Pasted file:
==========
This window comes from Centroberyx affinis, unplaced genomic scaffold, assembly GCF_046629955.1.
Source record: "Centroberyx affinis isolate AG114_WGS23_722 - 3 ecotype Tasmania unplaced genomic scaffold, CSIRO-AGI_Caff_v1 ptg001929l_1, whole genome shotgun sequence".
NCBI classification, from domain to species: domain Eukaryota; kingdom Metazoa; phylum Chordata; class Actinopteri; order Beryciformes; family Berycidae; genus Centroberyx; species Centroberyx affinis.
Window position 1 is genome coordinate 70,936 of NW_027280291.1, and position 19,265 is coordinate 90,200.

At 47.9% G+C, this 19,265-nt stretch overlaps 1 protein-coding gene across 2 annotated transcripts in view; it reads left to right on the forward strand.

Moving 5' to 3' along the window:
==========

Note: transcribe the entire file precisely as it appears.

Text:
This window comes from Centroberyx affinis, unplaced genomic scaffold, assembly GCF_046629955.1.
Source record: "Centroberyx affinis isolate AG114_WGS23_722 - 3 ecotype Tasmania unplaced genomic scaffold, CSIRO-AGI_Caff_v1 ptg001929l_1, whole genome shotgun sequence".
NCBI classification, from domain to species: domain Eukaryota; kingdom Metazoa; phylum Chordata; class Actinopteri; order Beryciformes; family Berycidae; genus Centroberyx; species Centroberyx affinis.
Window position 1 is genome coordinate 70,936 of NW_027280291.1, and position 19,265 is coordinate 90,200.

At 47.9% G+C, this 19,265-nt stretch overlaps 1 protein-coding gene across 2 annotated transcripts in view; it reads left to right on the forward strand.

Moving 5' to 3' along the window: